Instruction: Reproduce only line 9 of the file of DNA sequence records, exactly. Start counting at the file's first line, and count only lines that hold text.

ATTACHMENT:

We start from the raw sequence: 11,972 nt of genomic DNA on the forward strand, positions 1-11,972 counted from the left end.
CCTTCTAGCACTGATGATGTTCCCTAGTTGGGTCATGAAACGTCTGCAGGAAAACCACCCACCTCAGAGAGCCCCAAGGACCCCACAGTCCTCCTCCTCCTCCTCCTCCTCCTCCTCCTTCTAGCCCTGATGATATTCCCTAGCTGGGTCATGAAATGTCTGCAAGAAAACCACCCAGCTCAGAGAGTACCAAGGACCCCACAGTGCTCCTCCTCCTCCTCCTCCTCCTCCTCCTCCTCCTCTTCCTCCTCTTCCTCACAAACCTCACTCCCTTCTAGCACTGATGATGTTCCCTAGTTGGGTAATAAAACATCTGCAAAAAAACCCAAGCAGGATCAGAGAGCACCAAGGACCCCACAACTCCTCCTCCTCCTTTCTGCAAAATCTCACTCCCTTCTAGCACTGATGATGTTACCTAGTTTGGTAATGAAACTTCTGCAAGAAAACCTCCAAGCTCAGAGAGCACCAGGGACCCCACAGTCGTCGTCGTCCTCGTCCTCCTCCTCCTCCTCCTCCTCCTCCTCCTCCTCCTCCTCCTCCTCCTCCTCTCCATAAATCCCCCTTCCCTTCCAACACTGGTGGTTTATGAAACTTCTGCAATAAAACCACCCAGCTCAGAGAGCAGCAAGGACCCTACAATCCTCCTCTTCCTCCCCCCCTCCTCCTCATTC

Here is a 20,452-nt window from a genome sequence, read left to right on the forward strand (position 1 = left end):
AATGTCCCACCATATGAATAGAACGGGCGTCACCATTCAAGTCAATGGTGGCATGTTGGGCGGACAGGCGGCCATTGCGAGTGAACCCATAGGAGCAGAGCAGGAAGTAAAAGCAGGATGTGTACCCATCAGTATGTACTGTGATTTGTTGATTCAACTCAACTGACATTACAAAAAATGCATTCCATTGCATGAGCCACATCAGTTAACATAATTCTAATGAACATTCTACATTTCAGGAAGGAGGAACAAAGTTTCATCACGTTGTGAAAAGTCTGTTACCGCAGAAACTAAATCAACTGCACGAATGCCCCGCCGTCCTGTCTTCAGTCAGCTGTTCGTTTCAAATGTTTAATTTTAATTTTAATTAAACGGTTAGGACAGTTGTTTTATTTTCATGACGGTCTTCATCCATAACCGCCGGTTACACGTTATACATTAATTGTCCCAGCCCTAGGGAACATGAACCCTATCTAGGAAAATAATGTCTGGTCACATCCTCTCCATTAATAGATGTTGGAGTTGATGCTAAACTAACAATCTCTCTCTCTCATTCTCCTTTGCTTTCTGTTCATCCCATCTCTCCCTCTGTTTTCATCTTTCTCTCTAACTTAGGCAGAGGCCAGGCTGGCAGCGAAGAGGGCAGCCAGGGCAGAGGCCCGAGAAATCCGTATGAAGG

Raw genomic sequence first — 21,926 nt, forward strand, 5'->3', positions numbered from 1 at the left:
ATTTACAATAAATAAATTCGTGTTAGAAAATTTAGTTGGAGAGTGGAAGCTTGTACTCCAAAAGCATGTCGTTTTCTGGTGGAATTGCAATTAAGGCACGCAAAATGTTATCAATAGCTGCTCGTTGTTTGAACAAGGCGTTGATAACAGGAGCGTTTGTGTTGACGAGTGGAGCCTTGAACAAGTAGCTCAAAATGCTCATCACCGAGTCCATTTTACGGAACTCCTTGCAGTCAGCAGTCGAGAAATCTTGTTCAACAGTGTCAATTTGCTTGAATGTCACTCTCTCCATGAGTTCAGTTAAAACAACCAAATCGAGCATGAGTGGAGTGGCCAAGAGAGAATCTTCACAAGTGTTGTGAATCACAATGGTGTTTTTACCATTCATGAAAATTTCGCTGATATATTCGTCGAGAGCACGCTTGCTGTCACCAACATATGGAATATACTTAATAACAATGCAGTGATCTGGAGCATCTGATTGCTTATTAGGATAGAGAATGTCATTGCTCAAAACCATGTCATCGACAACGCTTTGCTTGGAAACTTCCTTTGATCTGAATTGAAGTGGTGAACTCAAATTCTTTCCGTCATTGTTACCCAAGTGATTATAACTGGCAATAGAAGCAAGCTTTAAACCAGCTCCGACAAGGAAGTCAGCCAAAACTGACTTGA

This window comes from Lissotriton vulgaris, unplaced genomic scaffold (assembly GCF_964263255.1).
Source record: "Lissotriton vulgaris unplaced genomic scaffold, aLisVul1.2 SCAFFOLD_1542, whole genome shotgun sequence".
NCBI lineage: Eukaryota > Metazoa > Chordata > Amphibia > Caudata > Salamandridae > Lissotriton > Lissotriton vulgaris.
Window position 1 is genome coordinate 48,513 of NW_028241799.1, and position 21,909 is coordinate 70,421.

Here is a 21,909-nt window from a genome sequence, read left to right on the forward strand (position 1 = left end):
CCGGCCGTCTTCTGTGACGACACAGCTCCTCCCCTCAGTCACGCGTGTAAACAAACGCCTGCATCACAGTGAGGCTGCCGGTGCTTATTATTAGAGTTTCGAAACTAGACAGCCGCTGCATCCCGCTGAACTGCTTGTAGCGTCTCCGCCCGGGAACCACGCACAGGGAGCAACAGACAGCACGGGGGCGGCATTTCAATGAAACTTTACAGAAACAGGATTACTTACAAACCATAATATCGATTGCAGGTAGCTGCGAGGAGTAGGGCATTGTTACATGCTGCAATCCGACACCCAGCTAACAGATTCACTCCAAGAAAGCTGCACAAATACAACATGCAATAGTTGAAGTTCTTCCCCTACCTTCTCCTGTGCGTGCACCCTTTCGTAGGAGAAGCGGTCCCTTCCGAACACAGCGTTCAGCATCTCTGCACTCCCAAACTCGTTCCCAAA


NCBI lineage: Eukaryota > Metazoa > Chordata > Amphibia > Caudata > Salamandridae > Lissotriton > Lissotriton vulgaris.